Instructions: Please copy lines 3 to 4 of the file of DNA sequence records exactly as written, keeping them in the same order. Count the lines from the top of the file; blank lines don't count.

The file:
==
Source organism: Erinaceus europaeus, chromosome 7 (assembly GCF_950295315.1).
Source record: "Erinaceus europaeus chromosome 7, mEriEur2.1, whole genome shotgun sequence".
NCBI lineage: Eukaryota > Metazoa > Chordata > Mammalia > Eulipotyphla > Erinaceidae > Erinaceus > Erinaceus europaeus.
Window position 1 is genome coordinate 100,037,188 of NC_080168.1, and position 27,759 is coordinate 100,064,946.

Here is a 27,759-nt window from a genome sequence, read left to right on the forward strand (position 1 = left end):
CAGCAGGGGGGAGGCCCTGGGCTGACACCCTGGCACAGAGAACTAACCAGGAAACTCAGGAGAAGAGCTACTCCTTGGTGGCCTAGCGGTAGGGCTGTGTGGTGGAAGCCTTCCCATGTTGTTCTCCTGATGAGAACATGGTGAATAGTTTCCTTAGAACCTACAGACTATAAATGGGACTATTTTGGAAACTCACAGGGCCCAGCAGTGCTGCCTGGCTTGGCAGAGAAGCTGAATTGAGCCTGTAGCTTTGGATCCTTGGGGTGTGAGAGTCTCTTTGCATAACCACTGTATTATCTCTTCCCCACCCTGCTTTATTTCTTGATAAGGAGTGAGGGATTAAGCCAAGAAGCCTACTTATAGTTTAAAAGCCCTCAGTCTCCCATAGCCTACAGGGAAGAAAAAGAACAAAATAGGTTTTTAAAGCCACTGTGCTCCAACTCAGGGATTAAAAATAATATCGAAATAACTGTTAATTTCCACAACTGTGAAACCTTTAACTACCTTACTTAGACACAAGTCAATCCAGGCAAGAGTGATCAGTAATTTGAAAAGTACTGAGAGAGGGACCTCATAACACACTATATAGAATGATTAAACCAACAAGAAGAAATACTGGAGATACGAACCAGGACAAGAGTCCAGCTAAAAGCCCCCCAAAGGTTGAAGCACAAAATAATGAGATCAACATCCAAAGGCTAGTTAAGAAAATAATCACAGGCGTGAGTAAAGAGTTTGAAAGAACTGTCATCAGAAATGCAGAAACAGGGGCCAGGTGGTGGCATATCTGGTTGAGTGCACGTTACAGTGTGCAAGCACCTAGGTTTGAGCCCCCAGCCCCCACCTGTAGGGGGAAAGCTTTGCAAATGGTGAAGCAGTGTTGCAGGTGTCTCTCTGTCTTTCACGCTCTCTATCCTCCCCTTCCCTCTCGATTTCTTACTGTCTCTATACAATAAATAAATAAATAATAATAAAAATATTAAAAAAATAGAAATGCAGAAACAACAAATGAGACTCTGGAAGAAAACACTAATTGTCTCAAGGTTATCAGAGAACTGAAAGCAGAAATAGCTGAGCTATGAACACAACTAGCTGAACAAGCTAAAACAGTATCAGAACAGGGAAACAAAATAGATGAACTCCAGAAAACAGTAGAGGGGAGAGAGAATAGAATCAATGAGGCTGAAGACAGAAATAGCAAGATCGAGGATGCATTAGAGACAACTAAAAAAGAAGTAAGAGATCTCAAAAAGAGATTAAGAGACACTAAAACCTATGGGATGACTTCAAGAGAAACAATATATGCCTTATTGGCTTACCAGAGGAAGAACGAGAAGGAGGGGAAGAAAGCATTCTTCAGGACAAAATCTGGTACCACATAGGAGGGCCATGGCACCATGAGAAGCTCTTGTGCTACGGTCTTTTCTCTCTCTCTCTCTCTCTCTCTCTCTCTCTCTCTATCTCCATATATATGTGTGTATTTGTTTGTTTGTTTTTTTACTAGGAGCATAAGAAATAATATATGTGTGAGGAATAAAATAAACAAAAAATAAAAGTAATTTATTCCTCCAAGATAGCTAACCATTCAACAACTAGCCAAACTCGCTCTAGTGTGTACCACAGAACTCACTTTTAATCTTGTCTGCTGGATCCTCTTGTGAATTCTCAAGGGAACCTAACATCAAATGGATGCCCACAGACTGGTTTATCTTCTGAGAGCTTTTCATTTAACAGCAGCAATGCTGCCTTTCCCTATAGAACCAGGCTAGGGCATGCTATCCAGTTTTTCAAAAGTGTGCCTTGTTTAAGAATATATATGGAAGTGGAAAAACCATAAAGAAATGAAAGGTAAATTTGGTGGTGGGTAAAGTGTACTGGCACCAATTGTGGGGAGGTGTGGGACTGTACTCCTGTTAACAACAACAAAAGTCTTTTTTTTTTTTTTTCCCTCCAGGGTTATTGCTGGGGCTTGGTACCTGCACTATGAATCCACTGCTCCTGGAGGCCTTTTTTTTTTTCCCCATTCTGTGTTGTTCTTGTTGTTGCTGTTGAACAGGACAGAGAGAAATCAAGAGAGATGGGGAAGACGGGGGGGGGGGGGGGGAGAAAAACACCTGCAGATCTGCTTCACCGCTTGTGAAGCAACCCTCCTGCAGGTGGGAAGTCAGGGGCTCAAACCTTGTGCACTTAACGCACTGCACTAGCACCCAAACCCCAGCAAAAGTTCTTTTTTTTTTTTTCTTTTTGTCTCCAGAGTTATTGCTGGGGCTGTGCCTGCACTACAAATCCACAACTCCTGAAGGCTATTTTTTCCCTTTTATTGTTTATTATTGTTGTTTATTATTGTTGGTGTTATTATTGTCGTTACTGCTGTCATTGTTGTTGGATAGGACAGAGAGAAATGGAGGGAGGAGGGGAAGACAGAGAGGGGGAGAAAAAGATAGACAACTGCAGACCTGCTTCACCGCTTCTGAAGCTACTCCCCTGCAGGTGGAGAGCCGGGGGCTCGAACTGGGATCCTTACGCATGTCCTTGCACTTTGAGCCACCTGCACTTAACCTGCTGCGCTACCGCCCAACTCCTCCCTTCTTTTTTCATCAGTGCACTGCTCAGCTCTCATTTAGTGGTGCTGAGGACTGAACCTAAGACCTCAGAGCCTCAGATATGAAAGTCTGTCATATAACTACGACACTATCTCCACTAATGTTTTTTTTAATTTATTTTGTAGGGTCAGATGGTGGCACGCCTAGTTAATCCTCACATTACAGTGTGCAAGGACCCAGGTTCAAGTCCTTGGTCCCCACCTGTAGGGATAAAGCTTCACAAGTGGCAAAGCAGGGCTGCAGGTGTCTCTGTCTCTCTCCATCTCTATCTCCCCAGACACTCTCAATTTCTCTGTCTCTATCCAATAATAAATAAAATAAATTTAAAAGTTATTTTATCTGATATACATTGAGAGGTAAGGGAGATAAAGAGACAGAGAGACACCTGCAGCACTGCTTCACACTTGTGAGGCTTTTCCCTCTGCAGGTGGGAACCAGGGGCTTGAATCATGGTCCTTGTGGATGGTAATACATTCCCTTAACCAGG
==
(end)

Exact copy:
NCBI lineage: Eukaryota > Metazoa > Chordata > Mammalia > Eulipotyphla > Erinaceidae > Erinaceus > Erinaceus europaeus.
Window position 1 is genome coordinate 100,037,188 of NC_080168.1, and position 27,759 is coordinate 100,064,946.